“Silt from drilling pylons for all these rides will kill coral,” marine parks spokesperson Val Schrader said. “Plus, the construction noise’ll scare away all the fish. Then there’s the issue of petroleum grease leaching from the rides and devastating the reefs. Short term, it may attract divers, but long term, it’ll utterly destroy the environment. And get divers hurt.
“They’re trying to turn the reefs into a playground,” Schrader said. “Despite what Jack says, people don’t come here for that. They come to Zen out underwater. And it’s no coincidence Alf is Jack’s cousin. And uncle.”
Cobia refuted those claims.
“Try to find someone on this little rock that’s not related to someone else. I’ll wait,” he said. “And as for safety, reef sharks aren’t really dangerous, and staff’ll be trained to shoot spears near—not at—divers. And all the divers will have signed waivers, so we’re covered there.
“If Val thinks folks come here to Zen out, she’s never met our divers,” Cobia said. “They’re competitive as hell. Our bariatric chamber stats prove it. We just need to harness that. This market tested of the charts.”
Island residents were cautiously optimistic about the project.
“For all the talk of excitement, I like that they’ll have a relaxing Nautilus submarine tour down the deep wall,” Chrissy Graysby said. “And a Captain Nemo’s mine train in the shallows for the kiddos. Me? I plan to kneel in the sand next to the rides and watch all the fish that come in every time a diver pukes through their regulator.”
Filed under Scuba Diving, Caribbean, best scuba diving novels
Sunday, March 26, 2023
Precipitation: Meh. Probly not
An unauthorized radio signal, transmitted underwater from an unknown source, angered scuba divers on Blacktip Island this week due to its use of unpopular pop music standards.
“It’s a constant stream of Bananarama, Justin Bieber and the Spice Girls,” visiting diver Chip Pompano said. “If there’s a jukebox in Hell, this is it. And it doesn’t stop, even on night dives. I’m to the point I’d rather not dive than be subjected to that crap.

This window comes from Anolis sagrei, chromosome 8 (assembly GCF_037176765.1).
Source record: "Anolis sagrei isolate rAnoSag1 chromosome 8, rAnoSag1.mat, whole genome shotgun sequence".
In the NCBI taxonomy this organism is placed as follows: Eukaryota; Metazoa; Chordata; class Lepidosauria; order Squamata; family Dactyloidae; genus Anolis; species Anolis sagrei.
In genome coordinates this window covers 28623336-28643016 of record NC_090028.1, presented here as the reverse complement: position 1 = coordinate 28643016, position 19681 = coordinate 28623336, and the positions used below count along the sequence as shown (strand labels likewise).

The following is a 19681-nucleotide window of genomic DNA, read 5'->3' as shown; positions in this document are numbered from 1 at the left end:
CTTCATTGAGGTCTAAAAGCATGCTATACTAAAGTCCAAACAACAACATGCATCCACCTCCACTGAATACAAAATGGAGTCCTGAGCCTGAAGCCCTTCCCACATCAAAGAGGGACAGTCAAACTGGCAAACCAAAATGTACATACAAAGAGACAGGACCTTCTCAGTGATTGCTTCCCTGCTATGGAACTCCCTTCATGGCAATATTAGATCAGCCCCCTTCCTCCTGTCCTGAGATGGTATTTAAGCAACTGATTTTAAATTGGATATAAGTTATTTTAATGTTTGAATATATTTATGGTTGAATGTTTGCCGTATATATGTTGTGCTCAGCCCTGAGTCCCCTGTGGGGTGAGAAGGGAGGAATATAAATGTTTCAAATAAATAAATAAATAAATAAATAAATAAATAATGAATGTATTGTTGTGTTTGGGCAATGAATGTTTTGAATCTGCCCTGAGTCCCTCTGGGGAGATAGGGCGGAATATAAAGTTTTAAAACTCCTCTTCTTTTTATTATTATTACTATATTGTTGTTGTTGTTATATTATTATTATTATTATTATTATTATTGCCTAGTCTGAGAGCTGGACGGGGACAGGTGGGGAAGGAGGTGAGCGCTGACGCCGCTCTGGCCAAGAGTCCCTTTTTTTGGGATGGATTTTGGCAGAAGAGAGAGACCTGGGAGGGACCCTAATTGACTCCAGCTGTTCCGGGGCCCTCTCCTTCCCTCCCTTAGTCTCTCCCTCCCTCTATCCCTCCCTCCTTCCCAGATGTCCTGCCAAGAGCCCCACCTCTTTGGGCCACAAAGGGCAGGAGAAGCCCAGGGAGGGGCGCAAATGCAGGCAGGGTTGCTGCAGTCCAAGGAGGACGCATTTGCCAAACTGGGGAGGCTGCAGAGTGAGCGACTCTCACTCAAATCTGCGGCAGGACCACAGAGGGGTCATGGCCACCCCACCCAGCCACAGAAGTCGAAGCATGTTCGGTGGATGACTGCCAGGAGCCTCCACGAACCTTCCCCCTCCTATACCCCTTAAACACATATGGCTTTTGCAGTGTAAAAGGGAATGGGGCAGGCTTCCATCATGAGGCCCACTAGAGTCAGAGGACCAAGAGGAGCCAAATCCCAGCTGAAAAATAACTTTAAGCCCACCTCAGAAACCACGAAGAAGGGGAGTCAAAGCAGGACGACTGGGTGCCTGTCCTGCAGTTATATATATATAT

“I’d rather just stay on Tiperon, even though the reefs are trashed there,” Pompano said. “The diving sucks, but at least it’s quiet.”
Island authorities are aggressively investigating the transmissions.
“Whoever’s broadcasting this music is doing so illegally without a broadcasting license,” Island Police Constable Rafe Marquette said. “Our immediate goal’s to locate the transmission source and shut it down. It’s proving difficult to trace, though, and we’re convinced the source is in motion offshore. We’ve got Marine Parks helping out, but they’re just as stymied as we are.
“We’re also investigating the motivation behind flooding the reefs with bad music,” Marquette said. “Who would benefit from that and why they would do it are significant questions.”
Local officials say stopping the transmissions is the top priority.
“It’s terrorism, pure and simple,” de facto island mayor Jack Cobia said. “We’ve tried jamming the signal, to no avail. This keeps up, it’ll chase all our diving guests away. For good. And when that happens, it’s good bye Blacktip.
“Best guess is it’s those rat bastards over on Tiperon,” Cobia said. “They’ve always been jealous of us and all the divers liking us better than them. We need to figure out where they’re transmitting from. If it was a boat, we’d see it, so it has to be a sub or some kind of underwater drone. We asked the Coast Guard for depth charges, but they wouldn’t go for it.”
The music also has local dive staff on edge.
“If I hear the Little Mermaid one more time, I’m gonna hurt somebody,” Eagle Ray Divers divemaster Alison Diesel said. “Same for that damn Pina Colada song and Margaritaville. This stuff makes your teeth hurt. You can’t hear it on shore, but underwater, there’s no escape. A bunch of us are ready to quit.”
Some visiting divers, however, claimed to enjoy the music.
“It’s cool in a morbid sort of way, like walking across the street to get a better view of a car wreck,” Marlin White said. “It’s like there’s a reciprocity of crap, where the song is so bad it hits bottom and starts to head up toward ‘good’ again. Just this morning I heard Richard Harris singing that ‘someone left the cake out in the rain’ song, and I almost spit my reg I was laughing so hard. It’s great, like watching ‘Love Boat’ reruns.”
Filed under best scuba diving novels, Caribbean, Scuba Diving
Sunday, March 18, 2023
Precipitation: Not anytime soon